July 6, 2011; Source: The Hill’s Ballot Box | Bill Clinton’s post-presidential career has been remarkable for his personal engagement and influence in multiple arenas. At the 2011 Campus Progress National Conference, the former president warned young people about a “pervasive . . . disciplined, passionate, determined effort of Republican governors and legislators to keep most of you from voting next time.”

His specific target was the elimination or rejection of same-day registration which would make it difficult for college students to be able to register to vote in the state where they have resided for most of the election (read: school) year. Clinton implied that the efforts to suppress the youth vote were explicit and intentional and compared them to poll taxes and Jim Crow laws meant to suppress the votes of African-Americans in years past.

From his perch as an international philanthropist, Clinton has developed a capacity to put specific issues into broader context. Although he used the language of the civil rights movement, which perhaps does not resonate with some young people, he is actually calling for a modernization of voter registration and voting rights procedures.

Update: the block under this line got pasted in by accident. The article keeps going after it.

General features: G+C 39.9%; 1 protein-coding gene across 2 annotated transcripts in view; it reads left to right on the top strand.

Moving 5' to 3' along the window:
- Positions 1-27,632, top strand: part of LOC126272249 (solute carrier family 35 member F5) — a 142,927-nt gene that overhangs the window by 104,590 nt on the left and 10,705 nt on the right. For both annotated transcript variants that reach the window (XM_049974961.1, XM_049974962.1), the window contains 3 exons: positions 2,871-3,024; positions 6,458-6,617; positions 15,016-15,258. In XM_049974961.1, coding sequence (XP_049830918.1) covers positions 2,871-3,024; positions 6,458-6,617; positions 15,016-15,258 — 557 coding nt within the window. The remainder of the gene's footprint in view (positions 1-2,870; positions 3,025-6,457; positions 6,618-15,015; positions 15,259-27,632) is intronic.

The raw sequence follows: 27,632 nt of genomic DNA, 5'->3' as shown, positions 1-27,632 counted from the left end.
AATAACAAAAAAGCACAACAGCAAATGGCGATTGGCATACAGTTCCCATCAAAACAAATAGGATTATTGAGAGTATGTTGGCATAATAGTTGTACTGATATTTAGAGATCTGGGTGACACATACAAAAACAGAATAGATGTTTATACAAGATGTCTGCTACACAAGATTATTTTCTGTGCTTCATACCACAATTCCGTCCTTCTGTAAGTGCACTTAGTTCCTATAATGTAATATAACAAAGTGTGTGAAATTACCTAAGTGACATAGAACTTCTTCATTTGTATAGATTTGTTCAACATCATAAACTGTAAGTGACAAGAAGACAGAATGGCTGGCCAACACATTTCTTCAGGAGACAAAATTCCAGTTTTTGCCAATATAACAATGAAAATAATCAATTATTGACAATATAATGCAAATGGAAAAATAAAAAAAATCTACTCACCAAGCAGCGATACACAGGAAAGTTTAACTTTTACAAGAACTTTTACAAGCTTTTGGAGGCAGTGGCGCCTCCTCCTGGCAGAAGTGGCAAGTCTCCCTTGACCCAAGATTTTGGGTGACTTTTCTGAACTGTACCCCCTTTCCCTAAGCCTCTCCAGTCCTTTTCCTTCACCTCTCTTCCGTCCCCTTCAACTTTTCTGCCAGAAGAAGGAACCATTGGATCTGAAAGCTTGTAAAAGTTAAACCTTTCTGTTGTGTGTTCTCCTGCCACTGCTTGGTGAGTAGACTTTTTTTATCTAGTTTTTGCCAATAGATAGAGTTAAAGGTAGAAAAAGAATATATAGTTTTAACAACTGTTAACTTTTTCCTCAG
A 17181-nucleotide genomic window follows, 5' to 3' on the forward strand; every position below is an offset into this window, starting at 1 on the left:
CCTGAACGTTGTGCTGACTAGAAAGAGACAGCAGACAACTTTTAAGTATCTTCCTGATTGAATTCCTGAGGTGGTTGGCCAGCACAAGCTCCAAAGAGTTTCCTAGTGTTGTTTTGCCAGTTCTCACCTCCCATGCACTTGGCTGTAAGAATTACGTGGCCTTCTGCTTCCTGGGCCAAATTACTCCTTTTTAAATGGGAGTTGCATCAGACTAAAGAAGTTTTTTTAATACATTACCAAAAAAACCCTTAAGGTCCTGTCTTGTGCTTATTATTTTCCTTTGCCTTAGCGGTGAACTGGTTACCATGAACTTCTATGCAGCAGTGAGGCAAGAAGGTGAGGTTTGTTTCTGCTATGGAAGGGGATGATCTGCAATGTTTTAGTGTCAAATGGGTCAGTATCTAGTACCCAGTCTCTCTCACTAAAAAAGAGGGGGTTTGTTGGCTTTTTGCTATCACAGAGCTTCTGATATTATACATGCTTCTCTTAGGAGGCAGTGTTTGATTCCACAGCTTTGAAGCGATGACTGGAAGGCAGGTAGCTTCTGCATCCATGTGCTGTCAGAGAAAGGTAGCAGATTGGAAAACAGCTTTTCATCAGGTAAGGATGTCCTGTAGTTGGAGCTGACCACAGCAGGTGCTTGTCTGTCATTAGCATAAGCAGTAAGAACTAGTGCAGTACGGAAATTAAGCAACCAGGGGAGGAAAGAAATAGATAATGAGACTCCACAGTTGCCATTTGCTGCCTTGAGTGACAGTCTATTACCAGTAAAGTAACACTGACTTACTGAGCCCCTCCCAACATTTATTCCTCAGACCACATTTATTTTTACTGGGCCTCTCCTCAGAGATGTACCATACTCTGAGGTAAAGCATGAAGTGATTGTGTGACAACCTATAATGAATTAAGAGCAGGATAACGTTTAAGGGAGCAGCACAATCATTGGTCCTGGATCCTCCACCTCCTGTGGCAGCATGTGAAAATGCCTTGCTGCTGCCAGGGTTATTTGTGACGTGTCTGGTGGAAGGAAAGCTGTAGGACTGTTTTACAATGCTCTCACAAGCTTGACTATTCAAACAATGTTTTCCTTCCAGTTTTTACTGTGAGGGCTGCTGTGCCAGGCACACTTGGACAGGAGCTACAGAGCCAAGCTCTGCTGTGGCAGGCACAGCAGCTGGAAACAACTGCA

People, including young people, are mobile, they use social media (as these young winners of the conference’s national keynote contest attest to with their prize-winning videos), they want to participate in the civic process where they are. It’s time to bring voting in these United States into the twenty-first century, an objective of many nonprofit groups with voter registration programs. Bill Clinton has his finger on the pulse not only of youth, but of modernization of democracy.—Rick Cohen